Adolescent girls who live in predominantly Hispanic and high poverty communities are more likely to have had at least one HPV vaccine dose compared to girls in low poverty communities and those with different ethnic make up.
Adolescent girls who live in predominantly Hispanic and high poverty communities are more likely to have had at least one human papillomavirus (HPV) vaccine dose compared to girls in low poverty communities and those with different ethnic makeups, according to the results of a study published in Cancer Epidemiology, Biomarkers & Prevention.
“HPV vaccines could dramatically reduce the incidence of HPV-associated cancers, but uptake of these vaccines is far lower than for other routine childhood and teen immunizations,” said study author Kevin A. Henry, PhD, a member of Fox Chase Cancer Center’s Cancer Prevention and Control program, in a statement.
Of the geographic factors analyzed in the study, the racial and ethnic community composition best predicted uptake of HPV vaccination. Sixty-nine of the Hispanic communities assessed had initiation of HPV vaccination in girls-the highest detectable rate-compared with 54% among non-Hispanic black communities and 50% among non-Hispanic white communities.
Approximately 49% of Hispanic girls from predominantly non-Hispanic white communities initiated vaccination compared with about 68% of Hispanic girls living in predominantly Hispanic or mixed-race communities.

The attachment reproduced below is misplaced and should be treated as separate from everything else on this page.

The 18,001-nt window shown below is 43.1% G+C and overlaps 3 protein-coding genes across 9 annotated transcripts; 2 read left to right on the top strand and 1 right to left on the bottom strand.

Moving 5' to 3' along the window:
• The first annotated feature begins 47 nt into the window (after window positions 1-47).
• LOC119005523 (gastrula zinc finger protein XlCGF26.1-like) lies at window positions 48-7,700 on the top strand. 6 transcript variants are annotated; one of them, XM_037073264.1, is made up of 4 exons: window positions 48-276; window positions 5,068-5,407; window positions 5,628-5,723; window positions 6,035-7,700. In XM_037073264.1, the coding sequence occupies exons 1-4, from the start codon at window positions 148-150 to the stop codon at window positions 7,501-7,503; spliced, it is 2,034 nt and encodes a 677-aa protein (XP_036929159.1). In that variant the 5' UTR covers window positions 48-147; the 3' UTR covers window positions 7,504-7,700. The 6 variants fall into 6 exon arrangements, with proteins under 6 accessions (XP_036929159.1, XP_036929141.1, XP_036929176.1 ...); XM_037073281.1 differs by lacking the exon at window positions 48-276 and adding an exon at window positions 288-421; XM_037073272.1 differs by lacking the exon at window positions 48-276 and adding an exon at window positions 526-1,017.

The study also found that in communities where 20% or more people were below the poverty level (high poverty), the probability of HPV vaccine initiation was 1.18 times greater than in low poverty communities.
The three HVP vaccines, including one that targets nine different strains of the virus, currently available are recommended, by the Centers for Disease Control (CDC), to be administered in three does to girls between the ages of 11 and 12. The CDC also recommends HPV vaccination for boys between the ages of 11 and 12. The vaccines protect against infection with the HPV virus, which is responsible for most cases of cervical cancer among women, as well as vaginal, vulvar, penile, and oropharyngeal cancers. Since its introduction in the United States in 2006, the HPV vaccine has been linked with a decrease in high-grade cervical lesions.
The researchers analyzed National Immunization Survey-Teen data from 2011 and 2012, focusing on the 20,565 girls aged 14 to 17 for whom there were validated vaccination records. The CDC conducts the survey to monitor vaccination trends throughout the United States. In both years, the CDC estimated that 53% of the girls surveyed had received at least one HPV vaccine dose.
According to the study authors, further work is needed to understand the trends found in this work, particularly, why among high-poverty non-Hispanic black communities the rates of HPV vaccination are lower than among their counterpart Hispanic communities.
“We have a cancer prevention vaccine that is severely underutilized in the United States. We need to explore how to improve targeted public health messaging to promote this vaccine among socio-demographic groups who are least likely to receive it,” said study author Deanna Kepka, PhD, MPH, an assistant professor in the College of Nursing at the University of Utah, in a statement.